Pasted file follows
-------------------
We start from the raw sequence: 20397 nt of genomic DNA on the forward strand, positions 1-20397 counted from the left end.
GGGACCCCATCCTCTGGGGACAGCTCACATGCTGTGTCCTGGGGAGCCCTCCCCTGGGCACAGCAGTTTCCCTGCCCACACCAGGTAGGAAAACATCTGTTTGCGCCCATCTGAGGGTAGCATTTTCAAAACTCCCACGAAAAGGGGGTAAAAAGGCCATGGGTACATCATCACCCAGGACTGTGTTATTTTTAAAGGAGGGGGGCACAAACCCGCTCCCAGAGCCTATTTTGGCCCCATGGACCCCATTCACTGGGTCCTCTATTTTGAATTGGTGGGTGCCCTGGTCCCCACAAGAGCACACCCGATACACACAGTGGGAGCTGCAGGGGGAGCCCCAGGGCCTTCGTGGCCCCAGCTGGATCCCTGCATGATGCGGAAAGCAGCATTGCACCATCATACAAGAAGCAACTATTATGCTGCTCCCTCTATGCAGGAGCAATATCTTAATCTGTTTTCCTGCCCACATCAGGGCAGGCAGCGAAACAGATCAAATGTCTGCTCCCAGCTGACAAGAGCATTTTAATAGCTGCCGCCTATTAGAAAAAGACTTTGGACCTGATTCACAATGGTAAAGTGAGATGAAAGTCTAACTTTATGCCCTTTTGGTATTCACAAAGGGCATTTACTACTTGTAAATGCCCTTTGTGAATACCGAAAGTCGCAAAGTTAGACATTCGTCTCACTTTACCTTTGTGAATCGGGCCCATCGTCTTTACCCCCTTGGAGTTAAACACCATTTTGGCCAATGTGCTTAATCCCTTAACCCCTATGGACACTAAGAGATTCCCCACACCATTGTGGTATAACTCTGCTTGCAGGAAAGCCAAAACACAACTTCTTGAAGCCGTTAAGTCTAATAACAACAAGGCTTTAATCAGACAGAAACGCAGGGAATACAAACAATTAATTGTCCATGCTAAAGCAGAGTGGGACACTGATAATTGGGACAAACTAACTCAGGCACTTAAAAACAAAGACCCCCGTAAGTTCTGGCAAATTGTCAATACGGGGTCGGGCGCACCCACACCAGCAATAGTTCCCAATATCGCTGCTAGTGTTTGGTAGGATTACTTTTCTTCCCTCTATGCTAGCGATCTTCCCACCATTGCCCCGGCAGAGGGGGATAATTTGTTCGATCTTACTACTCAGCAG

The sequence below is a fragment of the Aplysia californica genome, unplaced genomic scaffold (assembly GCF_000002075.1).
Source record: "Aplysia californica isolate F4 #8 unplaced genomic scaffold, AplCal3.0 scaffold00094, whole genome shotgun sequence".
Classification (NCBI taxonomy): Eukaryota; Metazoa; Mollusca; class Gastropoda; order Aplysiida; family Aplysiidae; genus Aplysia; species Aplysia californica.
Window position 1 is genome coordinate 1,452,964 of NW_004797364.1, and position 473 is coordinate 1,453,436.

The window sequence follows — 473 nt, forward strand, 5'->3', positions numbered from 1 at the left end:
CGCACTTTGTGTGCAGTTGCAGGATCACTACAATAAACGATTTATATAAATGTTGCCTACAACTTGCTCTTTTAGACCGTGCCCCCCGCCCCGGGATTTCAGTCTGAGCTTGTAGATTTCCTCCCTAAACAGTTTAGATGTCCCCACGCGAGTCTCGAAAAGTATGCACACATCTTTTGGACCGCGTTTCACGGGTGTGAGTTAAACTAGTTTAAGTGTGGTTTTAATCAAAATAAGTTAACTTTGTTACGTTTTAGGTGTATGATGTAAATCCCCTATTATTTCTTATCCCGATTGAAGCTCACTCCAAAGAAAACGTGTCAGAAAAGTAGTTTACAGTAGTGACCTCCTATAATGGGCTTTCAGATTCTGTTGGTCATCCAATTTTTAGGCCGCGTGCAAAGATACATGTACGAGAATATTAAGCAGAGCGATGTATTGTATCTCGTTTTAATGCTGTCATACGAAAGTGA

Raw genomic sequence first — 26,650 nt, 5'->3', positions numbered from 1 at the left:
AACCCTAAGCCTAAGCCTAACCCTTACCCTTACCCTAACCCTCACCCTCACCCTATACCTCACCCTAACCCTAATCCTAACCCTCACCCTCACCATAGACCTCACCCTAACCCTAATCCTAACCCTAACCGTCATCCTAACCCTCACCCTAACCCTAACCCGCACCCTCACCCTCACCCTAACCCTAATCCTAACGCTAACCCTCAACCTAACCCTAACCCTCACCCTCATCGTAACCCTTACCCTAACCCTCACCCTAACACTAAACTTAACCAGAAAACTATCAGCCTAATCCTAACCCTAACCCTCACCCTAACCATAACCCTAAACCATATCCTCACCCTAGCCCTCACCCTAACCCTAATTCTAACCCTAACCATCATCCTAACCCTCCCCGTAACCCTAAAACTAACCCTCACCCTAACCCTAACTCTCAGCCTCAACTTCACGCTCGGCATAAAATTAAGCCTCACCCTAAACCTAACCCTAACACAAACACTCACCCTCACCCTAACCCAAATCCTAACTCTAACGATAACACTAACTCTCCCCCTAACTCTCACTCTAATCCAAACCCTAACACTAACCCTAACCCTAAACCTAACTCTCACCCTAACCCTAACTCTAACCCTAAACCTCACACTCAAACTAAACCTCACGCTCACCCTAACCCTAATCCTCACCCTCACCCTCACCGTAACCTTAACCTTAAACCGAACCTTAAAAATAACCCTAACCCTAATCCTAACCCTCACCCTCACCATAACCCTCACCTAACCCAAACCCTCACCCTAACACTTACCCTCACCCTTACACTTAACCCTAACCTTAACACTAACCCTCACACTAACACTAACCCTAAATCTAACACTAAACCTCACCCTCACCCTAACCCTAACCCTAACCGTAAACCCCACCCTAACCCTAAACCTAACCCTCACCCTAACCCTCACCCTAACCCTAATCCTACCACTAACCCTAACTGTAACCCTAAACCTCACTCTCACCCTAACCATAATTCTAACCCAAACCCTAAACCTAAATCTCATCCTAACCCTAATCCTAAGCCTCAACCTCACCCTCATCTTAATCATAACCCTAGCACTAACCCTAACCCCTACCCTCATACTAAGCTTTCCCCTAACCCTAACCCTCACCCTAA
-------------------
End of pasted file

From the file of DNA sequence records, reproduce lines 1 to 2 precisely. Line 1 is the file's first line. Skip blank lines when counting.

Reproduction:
We start from the raw sequence: 20397 nt of genomic DNA on the forward strand, positions 1-20397 counted from the left end.
GGGACCCCATCCTCTGGGGACAGCTCACATGCTGTGTCCTGGGGAGCCCTCCCCTGGGCACAGCAGTTTCCCTGCCCACACCAGGTAGGAAAACATCTGTTTGCGCCCATCTGAGGGTAGCATTTTCAAAACTCCCACGAAAAGGGGGTAAAAAGGCCATGGGTACATCATCACCCAGGACTGTGTTATTTTTAAAGGAGGGGGGCACAAACCCGCTCCCAGAGCCTATTTTGGCCCCATGGACCCCATTCACTGGGTCCTCTATTTTGAATTGGTGGGTGCCCTGGTCCCCACAAGAGCACACCCGATACACACAGTGGGAGCTGCAGGGGGAGCCCCAGGGCCTTCGTGGCCCCAGCTGGATCCCTGCATGATGCGGAAAGCAGCATTGCACCATCATACAAGAAGCAACTATTATGCTGCTCCCTCTATGCAGGAGCAATATCTTAATCTGTTTTCCTGCCCACATCAGGGCAGGCAGCGAAACAGATCAAATGTCTGCTCCCAGCTGACAAGAGCATTTTAATAGCTGCCGCCTATTAGAAAAAGACTTTGGACCTGATTCACAATGGTAAAGTGAGATGAAAGTCTAACTTTATGCCCTTTTGGTATTCACAAAGGGCATTTACTACTTGTAAATGCCCTTTGTGAATACCGAAAGTCGCAAAGTTAGACATTCGTCTCACTTTACCTTTGTGAATCGGGCCCATCGTCTTTACCCCCTTGGAGTTAAACACCATTTTGGCCAATGTGCTTAATCCCTTAACCCCTATGGACACTAAGAGATTCCCCACACCATTGTGGTATAACTCTGCTTGCAGGAAAGCCAAAACACAACTTCTTGAAGCCGTTAAGTCTAATAACAACAAGGCTTTAATCAGACAGAAACGCAGGGAATACAAACAATTAATTGTCCATGCTAAAGCAGAGTGGGACACTGATAATTGGGACAAACTAACTCAGGCACTTAAAAACAAAGACCCCCGTAAGTTCTGGCAAATTGTCAATACGGGGTCGGGCGCACCCACACCAGCAATAGTTCCCAATATCGCTGCTAGTGTTTGGTAGGATTACTTTTCTTCCCTCTATGCTAGCGATCTTCCCACCATTGCCCCGGCAGAGGGGGATAATTTGTTCGATCTTACTACTCAGCAG